•  Cancer-Fighting Compounds and Health Weight Control: Studies have shown that slimmer people are less likely to develop cancer and trimming excess weight may also improve survival after cancer has been diagnosed. In this class, you will learn about healthy dishes loaded with immune-boosting nutrients, along with how to easily and naturally maintain a health weight and a cancer-fighting nutritional regimen.

 

   The cost of the four-class series is $80 per person. Scholarships are available for patients in cancer treatment or caregivers for patients in cancer treatment. To sign up or to get more information, call Barbara Crowley at 930-2650 or email her at: bcrowley@wcgh.org. For more information, visit: info@cancerproject.org.



Posted in In the Community

Home Health & Hospice in Top 500 in country

January 8th, 2013

Waldo County Home Health and Hospice has once again been placed on the 2012 HomeCare Elite list of home health care agencies in the United States. But even more than that, they have been honored as one of the Top 500 providers nationwide. Read more…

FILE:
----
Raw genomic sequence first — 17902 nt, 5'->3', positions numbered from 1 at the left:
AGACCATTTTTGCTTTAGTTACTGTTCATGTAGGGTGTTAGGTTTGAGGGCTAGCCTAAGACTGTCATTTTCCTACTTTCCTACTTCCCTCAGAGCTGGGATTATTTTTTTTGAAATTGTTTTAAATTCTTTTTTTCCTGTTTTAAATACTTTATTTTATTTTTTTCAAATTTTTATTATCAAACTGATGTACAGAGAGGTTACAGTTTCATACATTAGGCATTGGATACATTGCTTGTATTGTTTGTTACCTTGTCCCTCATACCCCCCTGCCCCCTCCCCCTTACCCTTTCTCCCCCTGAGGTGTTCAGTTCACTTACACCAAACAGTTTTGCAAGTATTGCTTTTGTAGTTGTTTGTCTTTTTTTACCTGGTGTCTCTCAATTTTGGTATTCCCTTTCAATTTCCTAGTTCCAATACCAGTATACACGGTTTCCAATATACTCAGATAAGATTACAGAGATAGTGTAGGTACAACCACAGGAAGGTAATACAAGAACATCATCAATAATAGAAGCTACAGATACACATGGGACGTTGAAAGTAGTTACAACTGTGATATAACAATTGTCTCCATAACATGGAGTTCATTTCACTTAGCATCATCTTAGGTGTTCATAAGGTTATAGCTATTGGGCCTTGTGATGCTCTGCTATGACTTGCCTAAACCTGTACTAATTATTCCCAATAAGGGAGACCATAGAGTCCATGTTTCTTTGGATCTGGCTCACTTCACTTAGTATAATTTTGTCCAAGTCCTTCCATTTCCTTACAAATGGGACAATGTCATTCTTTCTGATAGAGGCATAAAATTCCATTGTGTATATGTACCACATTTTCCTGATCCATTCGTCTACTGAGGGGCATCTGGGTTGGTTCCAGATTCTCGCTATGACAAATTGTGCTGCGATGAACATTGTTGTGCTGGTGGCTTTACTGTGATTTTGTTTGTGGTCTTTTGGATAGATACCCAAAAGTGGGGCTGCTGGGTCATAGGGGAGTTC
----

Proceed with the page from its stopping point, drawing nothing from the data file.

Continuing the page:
Posted in December 2012 InPulse, Hospital News, Recognition and awards

PT to begin Lymphedema Treatment Program

January 8th, 2013

With their new space, the physical therapy department at Waldo County General Hospital is beginning a Lymphedema Treatment Program. And that is making many people happy.
 
Ann Hooper, Imaging Department Manager, said she has been sending breast cancer patients with lymphedema to Brunswick for treatment. Recently, she had an 80-year-old patient who couldn’t travel that far but whose arm was so swollen it was purple. “I’m delighted we’re going to have treatment here,” she said, adding “that will help a lot of people.”
 
For Dianna Wing, who has lymphedema, being able to get treatments at Waldo County means she won’t have to take a four-hour round trip in order to have a 15- to 30-minute appointment. “I am so excited they are going to do it,” she said recently. “I’m really happy that I will get to stay in the community for treatment.”
 
Lymphedema refers to swelling that usually occurs in a leg or arm. It is caused by a blockage in an individual’s lymphatic system, which prevents a person’s lymph fluid from draining well. The fluid builds up, causing swelling. Lymphedema is most commonly caused by the removal of or damage to a person’s lymph nodes as a part of cancer treatment.